The 3d Battalion attacked to the northeast toward Guterluck in a column of companies, K Company leading followed by L Company. As "King" Company came within 400 yards of the town, the Germans opened up with small arms and mortar fire. The company deployed and attempted working forward out of the mortar fire. Love Company, receiving intense mortar fire, while in the vicinity of (D900837), was unable to move for a short time. Company K began working into the edge of town against heavy S/A fire as Company L infiltrated to the left side of the railroad embankment. Paralleling the main road, the company followed the railroad to the crossing at (D919857) from whence it hit the town from the north west. Resistance at this point collapsed.26 The air support was excellent during this maneuver, and without it Company K would not have been allowed to
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move into town frontally across the open fields.
Shortly after clearing Gutergluck, K Company, one platoon of I Company attached, was ordered forward to establish a defensive position generally on line with the 1st Battalion. The main line was established in the vicinity of (D943846). The platoon from I Company was ordered to (D943840) for the purpose of not only contacting the 1st Battalion, but maintaining it after made. This was accomplished without a shot fired.
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Both 1st and 2d Battalions, 331st Infantry, attacked at 0930 the morning of 15 April while the 3d Battalion remained in reserve. E Company, from its position outside of Badetz made a limited objective attack to position (D932793) receiving no fire. G Company, being approximately a kilometer outside of Tochheim, moved slowly northeast toward Hohenlepte (D938814). By 1810, the town was completely cleared. The only evident resistance consisted of two or three snipers
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which were quickly eliminated.27 F Company, from position (D918796) attacked northwest at 1030, with the mission of securing Kameritz (D9181). The company followed the main road having two platoons forward, on either side of the road, with the supporting tanks and TD's rolling along in the center of the two columns. Upon reaching a point four or five hundred yards from the town, intense fire was received. Both forward platoons deployed as skirmishes and at the same time, the support platoon was also committed. The platoon of tanks and TD's that were attached to the company, took positions to the immediate rear of our friendly forces and supported them to the uttermost. Although the resistance was stubborn, the third platoon led by Lt Irving Drucker gained a foothold in town by the use of marching fire and the supporting armor. With a sector of the town in friendly hands, it was a comparatively easy matter for the remainder of the company to move forward using the same tactics. While this process was going on, small groups of Germans kept surrendering and the fire grew lighter;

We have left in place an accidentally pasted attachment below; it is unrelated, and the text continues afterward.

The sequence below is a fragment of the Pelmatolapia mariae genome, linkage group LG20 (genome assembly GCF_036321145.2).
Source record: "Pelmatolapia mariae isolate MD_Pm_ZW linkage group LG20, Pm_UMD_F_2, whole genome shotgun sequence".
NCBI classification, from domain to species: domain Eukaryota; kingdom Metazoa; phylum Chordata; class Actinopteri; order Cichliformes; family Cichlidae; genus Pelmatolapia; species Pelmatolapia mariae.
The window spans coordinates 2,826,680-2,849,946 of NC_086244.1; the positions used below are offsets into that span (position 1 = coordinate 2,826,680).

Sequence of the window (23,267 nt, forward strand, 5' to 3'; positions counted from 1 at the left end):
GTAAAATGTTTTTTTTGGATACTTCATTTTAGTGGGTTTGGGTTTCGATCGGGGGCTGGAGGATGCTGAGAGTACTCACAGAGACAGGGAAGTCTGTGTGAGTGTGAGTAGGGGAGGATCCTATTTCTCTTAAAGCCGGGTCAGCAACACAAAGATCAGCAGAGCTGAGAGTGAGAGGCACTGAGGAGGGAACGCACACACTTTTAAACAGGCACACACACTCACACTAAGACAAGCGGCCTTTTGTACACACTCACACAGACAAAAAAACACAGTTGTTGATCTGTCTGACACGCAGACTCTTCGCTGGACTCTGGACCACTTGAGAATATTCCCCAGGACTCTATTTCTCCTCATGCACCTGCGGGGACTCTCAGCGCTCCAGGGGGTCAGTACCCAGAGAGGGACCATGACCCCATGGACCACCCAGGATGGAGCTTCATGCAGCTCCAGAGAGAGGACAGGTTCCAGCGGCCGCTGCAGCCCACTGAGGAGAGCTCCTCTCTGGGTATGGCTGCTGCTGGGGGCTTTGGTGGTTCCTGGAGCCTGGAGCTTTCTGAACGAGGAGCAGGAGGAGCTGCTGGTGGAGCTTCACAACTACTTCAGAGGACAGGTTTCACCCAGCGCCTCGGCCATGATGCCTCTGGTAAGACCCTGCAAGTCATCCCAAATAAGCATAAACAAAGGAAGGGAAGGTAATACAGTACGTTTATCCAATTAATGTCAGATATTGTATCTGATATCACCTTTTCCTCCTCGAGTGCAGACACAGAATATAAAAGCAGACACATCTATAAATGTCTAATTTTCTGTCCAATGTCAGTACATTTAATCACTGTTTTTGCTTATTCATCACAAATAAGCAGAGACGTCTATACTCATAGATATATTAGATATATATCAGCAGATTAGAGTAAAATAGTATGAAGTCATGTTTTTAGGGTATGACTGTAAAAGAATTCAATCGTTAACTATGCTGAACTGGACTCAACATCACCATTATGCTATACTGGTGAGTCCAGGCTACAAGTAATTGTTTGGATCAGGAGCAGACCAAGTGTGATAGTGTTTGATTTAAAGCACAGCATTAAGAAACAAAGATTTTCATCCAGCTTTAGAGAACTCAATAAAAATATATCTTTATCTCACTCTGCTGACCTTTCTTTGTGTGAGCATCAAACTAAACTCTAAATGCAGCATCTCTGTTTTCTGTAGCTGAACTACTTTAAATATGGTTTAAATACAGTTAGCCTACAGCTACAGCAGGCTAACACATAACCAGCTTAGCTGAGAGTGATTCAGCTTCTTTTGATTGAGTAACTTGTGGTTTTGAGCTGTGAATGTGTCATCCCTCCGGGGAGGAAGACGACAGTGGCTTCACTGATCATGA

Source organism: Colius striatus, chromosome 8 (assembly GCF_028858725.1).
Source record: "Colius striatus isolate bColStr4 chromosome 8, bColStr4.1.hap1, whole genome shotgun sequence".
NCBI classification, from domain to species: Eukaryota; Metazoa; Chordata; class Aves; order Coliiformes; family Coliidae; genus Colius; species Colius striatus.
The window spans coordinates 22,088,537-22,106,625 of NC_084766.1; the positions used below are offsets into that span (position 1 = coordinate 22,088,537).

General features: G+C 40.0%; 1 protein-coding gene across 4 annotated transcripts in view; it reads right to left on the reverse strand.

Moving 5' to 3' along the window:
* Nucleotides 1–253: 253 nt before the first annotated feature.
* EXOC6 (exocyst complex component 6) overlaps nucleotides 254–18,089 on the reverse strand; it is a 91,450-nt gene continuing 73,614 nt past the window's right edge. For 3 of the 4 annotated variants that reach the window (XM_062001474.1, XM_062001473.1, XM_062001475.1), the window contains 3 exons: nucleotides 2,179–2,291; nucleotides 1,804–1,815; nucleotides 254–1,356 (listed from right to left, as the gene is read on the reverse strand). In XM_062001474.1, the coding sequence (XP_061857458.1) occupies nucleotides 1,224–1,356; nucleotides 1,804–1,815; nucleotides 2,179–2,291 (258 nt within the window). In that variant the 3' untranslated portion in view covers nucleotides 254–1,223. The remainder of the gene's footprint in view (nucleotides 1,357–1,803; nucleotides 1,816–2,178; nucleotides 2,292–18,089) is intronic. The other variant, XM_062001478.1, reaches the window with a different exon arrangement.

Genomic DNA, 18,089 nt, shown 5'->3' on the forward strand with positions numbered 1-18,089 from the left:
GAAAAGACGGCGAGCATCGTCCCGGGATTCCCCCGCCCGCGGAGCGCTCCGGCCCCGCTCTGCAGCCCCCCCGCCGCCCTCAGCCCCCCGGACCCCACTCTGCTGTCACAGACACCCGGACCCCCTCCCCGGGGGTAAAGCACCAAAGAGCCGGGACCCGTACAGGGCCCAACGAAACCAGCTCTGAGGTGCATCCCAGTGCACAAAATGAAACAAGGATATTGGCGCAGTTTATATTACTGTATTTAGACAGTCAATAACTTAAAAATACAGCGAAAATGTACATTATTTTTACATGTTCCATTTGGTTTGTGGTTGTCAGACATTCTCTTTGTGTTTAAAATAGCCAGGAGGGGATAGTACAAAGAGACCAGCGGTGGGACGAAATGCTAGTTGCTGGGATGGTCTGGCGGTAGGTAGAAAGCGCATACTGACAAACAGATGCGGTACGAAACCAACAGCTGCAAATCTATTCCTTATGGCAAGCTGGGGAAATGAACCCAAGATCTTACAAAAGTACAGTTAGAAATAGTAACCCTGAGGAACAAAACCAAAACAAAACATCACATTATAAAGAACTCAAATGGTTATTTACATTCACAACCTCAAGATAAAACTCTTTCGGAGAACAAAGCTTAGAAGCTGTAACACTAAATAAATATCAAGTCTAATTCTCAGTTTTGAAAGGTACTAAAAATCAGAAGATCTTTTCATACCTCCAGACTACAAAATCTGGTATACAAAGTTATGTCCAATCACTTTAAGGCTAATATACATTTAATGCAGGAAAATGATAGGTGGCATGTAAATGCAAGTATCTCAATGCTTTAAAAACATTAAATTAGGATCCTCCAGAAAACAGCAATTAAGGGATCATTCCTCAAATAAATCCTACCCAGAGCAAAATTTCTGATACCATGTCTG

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thus by 1800 the town had not only surrendered, but had been cleared. Upon completion of this mission, F Company swung balk east, moving to Hohenlepte from whence it moved to the right flank of G Company at (D940811) and extended to (D936788) where they dug in and contact was made with members of E Company.28
B Company, under the operational control of the 2d Battalion, also jumped off at 0930 with the mission of clearing the wooded area south of Tochheim towards Stockby. At 1355, CO, 1st Battalion, was informed that B Company again reverted to his control, however continuing on their present mission. This attack toward Stockby being a tedious task due to the extensiveness of the area and not resistance met, the company had merely worked its way to (D9278) by 1800, at which time they were relieved by A Company. The relief being completed, B Company moved to Tochheim where they have remained since.29
The 1st Battalion, less B Company, also received orders to
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further the attack at 0930. C Company's given mission was to clear an enemy pocket in the vicinity of (D906813). The enemy defending this point yielded immediately upon sight of our advancing forces; thus Battalion Headquarters, when informed of this, ordered the company to support, using their tanks or TD's to the best advantage, the 2d Battalion's attack on Kameritz. This fire was maintained until elements of the 2d Battalion requested it lifted. C Company then moved slightly forward although not entering the town. Upon completion of their mission 1800, when the town completely surrendered, they received orders to clear the canal west of the town. This was shortly done, there being no opposition, and word was received to fall back into Kameritz for the night. At the same time, C Company jumped off, A Company moved around Walterneinburg and then south toward Tochheim. Continuing past this town, they moved through the wooded area to a position to the rear of Baker Company, remaining there until approximately 1800, at which time the relief of "B"
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Company was completed. Here A Company remained in the same relative position (D9278) until the next morning.30
The 3d Battalion, still in regimental reserve, continued to dig in and improve their positions. At 1100, orders were received to move K Company to Tochheim for the purpose to guard the approaches to a new bridge site to be used in that vicinity.31